(INDIANAPOLIS) – A school safety task force says Indiana should spend an extra six-million dollars a year on school safety.
Indiana’s school-safety grant fund reached nine-million dollars this year, plus a one-time boost of five-million more after the school shooting in Parkland, Florida. The task force led by the Departments of Education and Homeland Security is recommending 15-million a year, and says there should be changes to a matching-fund requirement. The panel says many schools haven’t applied for help because they don’t have the money for their share.
The panel’s 18 recommendations include a heavy emphasis on improving mental-health assistance for Hoosier students. The task force calls on the Family and Social Services Administration to provide schools with a mental-health screening tool, train teachers to recognize signs of mental-health issues, and create a violence prevention director to craft additional recommendations. And the panel says Indiana should prod more schools to participate in the Centers for Disease Control’s biannual survey of risk factors.
The panel says it consciously steered clear of recommendations on gun laws — the group says legislators are better equipped to consider those issues.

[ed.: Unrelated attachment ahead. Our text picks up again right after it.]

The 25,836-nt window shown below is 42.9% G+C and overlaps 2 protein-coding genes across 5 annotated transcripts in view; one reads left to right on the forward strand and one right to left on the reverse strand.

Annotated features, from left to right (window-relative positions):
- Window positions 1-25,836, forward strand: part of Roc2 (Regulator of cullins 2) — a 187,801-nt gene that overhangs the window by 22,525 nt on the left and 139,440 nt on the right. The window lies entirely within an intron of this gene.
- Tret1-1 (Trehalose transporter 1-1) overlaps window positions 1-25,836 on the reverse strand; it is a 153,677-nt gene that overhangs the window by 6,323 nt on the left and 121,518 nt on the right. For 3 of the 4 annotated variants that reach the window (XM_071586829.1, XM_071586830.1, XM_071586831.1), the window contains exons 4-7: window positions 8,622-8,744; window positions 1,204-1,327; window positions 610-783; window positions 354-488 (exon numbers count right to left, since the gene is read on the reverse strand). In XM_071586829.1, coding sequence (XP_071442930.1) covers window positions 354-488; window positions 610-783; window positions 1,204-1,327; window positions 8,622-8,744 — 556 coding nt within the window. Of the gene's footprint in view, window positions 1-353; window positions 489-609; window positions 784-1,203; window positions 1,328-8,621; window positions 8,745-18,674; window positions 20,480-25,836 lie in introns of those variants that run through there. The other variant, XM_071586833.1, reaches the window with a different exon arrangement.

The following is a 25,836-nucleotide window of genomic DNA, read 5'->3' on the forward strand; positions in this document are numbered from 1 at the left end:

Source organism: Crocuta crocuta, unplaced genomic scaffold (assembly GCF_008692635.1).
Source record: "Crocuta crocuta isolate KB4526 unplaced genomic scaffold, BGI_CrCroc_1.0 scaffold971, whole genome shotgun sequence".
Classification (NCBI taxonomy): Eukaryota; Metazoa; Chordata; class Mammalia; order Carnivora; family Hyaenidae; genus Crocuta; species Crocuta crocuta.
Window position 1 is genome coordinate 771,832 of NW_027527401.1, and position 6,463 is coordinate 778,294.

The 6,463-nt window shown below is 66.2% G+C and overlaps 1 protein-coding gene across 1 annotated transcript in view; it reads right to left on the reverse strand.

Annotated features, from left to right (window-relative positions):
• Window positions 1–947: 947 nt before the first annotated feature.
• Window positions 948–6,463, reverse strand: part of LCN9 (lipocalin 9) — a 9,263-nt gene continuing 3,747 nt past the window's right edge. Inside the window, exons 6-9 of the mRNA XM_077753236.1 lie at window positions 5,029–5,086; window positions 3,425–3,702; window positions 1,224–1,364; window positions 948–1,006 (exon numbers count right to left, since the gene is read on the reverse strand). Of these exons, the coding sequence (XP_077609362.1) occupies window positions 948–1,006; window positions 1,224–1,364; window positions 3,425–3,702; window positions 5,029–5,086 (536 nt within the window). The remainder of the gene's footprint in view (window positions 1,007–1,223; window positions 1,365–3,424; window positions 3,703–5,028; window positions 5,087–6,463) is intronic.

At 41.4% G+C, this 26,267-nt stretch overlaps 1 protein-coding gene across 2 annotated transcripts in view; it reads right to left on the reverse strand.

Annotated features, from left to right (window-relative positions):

Governor Holcomb says he’s already moving to implement four recommendations, including a single website with safety information for schools and parents, and an anonymous tipline run by the State Police. Homeland Security director Bryan Langley says the tipline would help police to spot patterns of information, instead of having tips on potential threats scattered among multiple schools and police agencies.
Holcomb says he’s asked the state budget agency to assess what the other recommendations would cost and how to pay for it.
Legislators created the task force at Holcomb’s request in March after the Parkland shooting, and two months before a teacher and student were wounded at a Noblesville middle school.
The full report is available here.
(Photo: Marian Vejcik/Thinkstock)